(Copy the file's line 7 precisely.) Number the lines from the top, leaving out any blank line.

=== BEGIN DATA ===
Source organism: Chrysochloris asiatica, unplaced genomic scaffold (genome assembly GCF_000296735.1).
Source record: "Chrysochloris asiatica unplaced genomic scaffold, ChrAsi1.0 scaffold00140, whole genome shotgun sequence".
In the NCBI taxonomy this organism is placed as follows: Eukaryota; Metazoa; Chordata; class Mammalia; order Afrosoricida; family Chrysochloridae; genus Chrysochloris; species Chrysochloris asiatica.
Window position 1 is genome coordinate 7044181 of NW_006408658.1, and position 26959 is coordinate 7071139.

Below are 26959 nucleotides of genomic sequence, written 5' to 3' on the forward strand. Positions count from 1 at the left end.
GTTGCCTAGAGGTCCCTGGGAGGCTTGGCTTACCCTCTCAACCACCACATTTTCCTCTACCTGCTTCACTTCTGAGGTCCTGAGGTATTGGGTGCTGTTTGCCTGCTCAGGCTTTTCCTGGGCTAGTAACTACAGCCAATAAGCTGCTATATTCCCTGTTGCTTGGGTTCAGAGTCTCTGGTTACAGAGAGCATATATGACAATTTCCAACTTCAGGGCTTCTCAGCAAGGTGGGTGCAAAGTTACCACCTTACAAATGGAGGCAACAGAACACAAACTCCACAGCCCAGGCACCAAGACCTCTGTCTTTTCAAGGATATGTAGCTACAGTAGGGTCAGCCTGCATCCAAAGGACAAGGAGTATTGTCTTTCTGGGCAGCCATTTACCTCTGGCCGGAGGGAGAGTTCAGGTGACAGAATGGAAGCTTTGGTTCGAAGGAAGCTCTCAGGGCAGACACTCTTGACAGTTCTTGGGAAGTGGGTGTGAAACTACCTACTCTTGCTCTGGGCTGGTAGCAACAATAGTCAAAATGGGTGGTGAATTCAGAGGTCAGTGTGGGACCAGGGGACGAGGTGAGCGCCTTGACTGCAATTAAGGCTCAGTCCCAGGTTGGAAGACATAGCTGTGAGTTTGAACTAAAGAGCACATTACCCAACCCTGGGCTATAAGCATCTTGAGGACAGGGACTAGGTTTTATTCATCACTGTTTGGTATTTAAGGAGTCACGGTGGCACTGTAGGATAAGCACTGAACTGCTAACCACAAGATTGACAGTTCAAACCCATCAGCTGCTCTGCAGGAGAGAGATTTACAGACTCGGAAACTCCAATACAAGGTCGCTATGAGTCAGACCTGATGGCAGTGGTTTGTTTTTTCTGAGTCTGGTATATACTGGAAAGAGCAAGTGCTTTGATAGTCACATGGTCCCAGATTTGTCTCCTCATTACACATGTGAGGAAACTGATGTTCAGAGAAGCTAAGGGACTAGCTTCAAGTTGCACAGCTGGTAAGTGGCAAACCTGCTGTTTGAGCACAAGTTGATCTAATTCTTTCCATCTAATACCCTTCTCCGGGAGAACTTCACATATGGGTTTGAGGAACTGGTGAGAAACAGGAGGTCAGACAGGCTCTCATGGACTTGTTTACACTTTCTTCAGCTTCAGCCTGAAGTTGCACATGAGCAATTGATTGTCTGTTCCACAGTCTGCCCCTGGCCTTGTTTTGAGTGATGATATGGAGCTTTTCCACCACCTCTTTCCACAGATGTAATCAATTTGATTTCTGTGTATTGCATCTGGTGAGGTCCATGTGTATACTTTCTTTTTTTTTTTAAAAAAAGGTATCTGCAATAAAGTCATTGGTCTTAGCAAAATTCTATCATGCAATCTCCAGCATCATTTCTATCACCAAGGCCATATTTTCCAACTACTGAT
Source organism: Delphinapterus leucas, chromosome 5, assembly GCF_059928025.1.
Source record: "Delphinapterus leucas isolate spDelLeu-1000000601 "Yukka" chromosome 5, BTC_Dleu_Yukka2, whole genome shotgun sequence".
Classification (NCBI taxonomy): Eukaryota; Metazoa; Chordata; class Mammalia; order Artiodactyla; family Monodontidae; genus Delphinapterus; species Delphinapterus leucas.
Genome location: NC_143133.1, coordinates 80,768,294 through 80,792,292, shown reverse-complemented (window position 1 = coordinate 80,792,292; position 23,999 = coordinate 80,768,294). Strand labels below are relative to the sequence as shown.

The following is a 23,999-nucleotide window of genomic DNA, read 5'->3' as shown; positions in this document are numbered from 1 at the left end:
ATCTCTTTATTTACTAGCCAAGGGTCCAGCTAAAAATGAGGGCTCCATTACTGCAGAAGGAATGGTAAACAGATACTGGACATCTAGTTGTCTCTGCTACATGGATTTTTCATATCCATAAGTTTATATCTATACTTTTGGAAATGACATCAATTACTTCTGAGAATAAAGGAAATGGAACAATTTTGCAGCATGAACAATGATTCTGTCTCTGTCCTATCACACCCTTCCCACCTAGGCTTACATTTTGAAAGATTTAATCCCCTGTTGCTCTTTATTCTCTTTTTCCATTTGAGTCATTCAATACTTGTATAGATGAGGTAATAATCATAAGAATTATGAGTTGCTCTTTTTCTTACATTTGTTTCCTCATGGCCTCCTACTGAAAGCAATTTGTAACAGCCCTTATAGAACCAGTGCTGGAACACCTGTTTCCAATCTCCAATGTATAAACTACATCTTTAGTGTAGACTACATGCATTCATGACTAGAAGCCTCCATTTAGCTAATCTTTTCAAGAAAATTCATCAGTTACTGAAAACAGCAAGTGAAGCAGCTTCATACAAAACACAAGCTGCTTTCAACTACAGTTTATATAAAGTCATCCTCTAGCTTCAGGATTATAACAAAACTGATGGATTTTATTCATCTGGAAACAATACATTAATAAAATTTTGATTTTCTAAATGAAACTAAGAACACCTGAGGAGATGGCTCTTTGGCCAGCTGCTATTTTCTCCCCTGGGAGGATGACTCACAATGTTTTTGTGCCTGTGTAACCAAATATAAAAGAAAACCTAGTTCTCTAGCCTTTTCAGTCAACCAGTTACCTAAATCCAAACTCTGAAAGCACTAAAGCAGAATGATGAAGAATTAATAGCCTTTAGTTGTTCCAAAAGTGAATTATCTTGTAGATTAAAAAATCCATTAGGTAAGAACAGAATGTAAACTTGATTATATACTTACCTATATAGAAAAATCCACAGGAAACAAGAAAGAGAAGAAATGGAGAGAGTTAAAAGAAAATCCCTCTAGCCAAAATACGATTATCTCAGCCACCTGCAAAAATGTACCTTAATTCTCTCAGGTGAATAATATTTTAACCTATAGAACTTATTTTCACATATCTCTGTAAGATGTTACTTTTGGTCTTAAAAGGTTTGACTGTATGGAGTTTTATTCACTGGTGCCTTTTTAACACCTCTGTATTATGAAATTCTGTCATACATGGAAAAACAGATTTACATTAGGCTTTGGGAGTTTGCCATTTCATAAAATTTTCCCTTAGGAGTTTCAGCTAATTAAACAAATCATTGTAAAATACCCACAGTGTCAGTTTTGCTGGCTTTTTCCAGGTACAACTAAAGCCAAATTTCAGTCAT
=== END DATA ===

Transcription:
Source organism: Delphinapterus leucas, chromosome 5, assembly GCF_059928025.1.